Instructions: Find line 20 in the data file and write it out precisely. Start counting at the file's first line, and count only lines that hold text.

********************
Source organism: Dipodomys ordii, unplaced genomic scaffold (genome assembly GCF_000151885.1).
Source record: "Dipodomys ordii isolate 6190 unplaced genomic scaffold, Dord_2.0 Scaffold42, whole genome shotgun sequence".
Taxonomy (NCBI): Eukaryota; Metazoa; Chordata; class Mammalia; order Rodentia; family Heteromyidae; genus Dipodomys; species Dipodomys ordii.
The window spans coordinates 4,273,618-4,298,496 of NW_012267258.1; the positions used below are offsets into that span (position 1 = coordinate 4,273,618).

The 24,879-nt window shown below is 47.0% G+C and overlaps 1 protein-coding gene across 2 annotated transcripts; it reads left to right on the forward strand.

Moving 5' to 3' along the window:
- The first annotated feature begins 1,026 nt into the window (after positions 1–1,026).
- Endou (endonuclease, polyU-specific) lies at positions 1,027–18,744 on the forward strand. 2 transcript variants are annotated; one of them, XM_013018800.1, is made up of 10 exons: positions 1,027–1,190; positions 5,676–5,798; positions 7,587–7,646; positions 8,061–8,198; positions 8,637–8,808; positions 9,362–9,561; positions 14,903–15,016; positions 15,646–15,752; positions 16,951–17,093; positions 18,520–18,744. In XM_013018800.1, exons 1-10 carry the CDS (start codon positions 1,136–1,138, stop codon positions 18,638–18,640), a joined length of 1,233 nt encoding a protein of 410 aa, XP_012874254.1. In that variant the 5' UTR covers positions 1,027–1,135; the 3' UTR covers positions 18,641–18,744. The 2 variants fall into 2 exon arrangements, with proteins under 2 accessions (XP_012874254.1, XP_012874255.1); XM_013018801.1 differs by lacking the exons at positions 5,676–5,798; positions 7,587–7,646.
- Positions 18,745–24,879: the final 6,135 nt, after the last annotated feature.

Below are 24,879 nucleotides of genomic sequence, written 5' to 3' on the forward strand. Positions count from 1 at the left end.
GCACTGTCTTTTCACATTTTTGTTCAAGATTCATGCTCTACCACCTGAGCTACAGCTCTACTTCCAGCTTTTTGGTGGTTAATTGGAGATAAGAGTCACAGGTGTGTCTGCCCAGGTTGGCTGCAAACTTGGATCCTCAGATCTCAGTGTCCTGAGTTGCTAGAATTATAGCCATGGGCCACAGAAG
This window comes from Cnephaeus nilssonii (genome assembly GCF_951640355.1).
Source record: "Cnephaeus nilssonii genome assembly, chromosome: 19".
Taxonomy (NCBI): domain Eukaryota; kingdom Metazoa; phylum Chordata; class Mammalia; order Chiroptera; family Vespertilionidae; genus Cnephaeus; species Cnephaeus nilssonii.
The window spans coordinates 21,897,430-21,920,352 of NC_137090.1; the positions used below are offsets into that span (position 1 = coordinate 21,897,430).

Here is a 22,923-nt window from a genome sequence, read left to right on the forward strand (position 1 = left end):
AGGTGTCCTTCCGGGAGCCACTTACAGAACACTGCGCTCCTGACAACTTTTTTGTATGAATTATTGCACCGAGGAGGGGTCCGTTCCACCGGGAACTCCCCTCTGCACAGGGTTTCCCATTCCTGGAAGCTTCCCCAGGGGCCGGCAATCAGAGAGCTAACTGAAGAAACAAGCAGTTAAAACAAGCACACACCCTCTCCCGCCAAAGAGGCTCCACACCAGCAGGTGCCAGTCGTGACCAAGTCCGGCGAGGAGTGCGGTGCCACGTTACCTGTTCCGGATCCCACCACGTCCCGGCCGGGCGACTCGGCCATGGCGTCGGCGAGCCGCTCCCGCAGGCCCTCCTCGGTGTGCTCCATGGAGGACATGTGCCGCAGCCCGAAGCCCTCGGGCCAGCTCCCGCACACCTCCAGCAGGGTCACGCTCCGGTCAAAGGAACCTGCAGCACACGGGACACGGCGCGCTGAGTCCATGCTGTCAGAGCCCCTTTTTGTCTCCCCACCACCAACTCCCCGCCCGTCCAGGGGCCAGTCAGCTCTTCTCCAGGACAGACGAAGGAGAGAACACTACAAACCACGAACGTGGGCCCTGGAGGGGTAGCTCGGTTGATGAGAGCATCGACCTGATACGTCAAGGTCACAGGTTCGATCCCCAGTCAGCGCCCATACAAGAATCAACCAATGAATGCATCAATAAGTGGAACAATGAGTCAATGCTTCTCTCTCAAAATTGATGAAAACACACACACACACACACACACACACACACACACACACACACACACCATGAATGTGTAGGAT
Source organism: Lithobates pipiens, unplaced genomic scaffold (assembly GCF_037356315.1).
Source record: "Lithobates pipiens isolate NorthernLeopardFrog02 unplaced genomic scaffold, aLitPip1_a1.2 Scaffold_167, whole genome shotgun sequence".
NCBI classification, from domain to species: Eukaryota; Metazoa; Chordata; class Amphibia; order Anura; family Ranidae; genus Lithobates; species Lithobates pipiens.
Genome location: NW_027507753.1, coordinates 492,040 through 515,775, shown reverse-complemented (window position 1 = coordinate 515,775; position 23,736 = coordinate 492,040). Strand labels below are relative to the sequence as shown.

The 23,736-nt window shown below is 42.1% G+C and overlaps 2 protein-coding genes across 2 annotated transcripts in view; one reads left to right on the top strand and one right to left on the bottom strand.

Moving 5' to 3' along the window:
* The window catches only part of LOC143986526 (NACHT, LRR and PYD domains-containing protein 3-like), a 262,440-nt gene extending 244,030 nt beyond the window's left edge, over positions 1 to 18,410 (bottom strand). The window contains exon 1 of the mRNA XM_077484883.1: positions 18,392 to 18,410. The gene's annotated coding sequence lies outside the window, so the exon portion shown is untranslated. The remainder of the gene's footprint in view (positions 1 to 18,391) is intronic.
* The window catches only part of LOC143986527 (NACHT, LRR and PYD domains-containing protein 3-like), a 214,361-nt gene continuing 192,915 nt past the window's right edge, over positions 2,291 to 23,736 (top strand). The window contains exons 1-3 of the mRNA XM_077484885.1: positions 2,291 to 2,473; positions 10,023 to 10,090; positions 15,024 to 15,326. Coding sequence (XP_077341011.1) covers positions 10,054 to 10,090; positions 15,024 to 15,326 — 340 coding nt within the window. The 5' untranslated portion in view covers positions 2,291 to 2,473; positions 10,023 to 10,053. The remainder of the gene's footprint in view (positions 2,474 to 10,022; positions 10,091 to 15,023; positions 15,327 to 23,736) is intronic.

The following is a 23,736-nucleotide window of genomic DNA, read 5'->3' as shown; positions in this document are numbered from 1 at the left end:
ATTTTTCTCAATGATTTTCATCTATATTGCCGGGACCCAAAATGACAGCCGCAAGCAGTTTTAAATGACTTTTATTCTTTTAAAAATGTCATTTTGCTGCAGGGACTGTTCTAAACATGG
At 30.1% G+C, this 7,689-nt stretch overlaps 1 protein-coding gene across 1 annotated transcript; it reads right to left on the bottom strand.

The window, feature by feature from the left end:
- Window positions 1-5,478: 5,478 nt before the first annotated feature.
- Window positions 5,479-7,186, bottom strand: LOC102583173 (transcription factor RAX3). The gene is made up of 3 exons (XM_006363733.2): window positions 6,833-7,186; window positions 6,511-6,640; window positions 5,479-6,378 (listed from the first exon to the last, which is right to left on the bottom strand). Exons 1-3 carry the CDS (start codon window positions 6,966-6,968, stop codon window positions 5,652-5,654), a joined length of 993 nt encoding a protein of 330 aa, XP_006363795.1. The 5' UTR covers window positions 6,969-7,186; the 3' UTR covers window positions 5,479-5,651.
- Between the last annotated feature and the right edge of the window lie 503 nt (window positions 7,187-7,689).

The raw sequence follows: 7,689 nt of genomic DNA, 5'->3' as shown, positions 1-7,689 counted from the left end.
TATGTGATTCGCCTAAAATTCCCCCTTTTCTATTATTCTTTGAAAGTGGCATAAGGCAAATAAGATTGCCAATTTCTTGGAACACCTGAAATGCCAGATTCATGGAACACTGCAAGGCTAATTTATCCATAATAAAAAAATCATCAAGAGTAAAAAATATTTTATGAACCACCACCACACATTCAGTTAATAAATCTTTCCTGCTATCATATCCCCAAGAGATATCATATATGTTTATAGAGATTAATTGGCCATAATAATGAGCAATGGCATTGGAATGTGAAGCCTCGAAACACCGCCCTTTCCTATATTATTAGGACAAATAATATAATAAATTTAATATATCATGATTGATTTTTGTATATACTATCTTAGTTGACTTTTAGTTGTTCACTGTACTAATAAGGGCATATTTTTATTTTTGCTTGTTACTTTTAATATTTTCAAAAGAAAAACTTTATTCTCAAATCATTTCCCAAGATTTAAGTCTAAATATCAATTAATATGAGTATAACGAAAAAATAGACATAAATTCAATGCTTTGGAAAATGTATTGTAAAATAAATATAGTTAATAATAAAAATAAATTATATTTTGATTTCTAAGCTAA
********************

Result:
NCBI classification, from domain to species: Eukaryota; Metazoa; Chordata; class Amphibia; order Anura; family Ranidae; genus Lithobates; species Lithobates pipiens.